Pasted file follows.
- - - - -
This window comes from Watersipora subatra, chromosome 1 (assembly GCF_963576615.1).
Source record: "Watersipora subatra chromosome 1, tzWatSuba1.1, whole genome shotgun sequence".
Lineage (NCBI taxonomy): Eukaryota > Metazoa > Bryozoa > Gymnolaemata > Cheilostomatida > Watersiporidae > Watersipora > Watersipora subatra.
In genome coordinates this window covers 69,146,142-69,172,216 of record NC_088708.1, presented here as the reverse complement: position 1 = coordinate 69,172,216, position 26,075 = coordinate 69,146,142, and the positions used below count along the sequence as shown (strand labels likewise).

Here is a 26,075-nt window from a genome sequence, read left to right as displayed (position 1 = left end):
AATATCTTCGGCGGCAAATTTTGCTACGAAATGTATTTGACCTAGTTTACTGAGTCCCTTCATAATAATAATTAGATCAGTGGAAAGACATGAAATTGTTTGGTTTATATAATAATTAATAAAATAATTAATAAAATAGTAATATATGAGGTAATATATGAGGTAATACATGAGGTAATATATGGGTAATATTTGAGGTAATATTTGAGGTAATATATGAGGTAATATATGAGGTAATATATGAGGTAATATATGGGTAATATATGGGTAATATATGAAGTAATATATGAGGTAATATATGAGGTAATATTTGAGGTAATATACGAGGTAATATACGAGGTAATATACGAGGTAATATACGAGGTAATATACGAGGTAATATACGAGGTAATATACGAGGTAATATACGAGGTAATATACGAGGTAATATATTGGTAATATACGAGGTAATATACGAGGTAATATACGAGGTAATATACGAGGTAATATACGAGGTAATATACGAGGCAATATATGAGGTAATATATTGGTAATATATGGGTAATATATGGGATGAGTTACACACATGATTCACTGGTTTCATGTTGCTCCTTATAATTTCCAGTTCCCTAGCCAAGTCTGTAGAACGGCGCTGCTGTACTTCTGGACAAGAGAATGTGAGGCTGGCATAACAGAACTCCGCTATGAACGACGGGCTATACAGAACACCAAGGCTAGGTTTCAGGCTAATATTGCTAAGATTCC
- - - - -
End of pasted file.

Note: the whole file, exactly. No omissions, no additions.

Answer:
This window comes from Watersipora subatra, chromosome 1 (assembly GCF_963576615.1).
Source record: "Watersipora subatra chromosome 1, tzWatSuba1.1, whole genome shotgun sequence".
Lineage (NCBI taxonomy): Eukaryota > Metazoa > Bryozoa > Gymnolaemata > Cheilostomatida > Watersiporidae > Watersipora > Watersipora subatra.
In genome coordinates this window covers 69,146,142-69,172,216 of record NC_088708.1, presented here as the reverse complement: position 1 = coordinate 69,172,216, position 26,075 = coordinate 69,146,142, and the positions used below count along the sequence as shown (strand labels likewise).

Here is a 26,075-nt window from a genome sequence, read left to right as displayed (position 1 = left end):
AATATCTTCGGCGGCAAATTTTGCTACGAAATGTATTTGACCTAGTTTACTGAGTCCCTTCATAATAATAATTAGATCAGTGGAAAGACATGAAATTGTTTGGTTTATATAATAATTAATAAAATAATTAATAAAATAGTAATATATGAGGTAATATATGAGGTAATACATGAGGTAATATATGGGTAATATTTGAGGTAATATTTGAGGTAATATATGAGGTAATATATGAGGTAATATATGAGGTAATATATGGGTAATATATGGGTAATATATGAAGTAATATATGAGGTAATATATGAGGTAATATTTGAGGTAATATACGAGGTAATATACGAGGTAATATACGAGGTAATATACGAGGTAATATACGAGGTAATATACGAGGTAATATACGAGGTAATATACGAGGTAATATACGAGGTAATATATTGGTAATATACGAGGTAATATACGAGGTAATATACGAGGTAATATACGAGGTAATATACGAGGTAATATACGAGGCAATATATGAGGTAATATATTGGTAATATATGGGTAATATATGGGATGAGTTACACACATGATTCACTGGTTTCATGTTGCTCCTTATAATTTCCAGTTCCCTAGCCAAGTCTGTAGAACGGCGCTGCTGTACTTCTGGACAAGAGAATGTGAGGCTGGCATAACAGAACTCCGCTATGAACGACGGGCTATACAGAACACCAAGGCTAGGTTTCAGGCTAATATTGCTAAGATTCC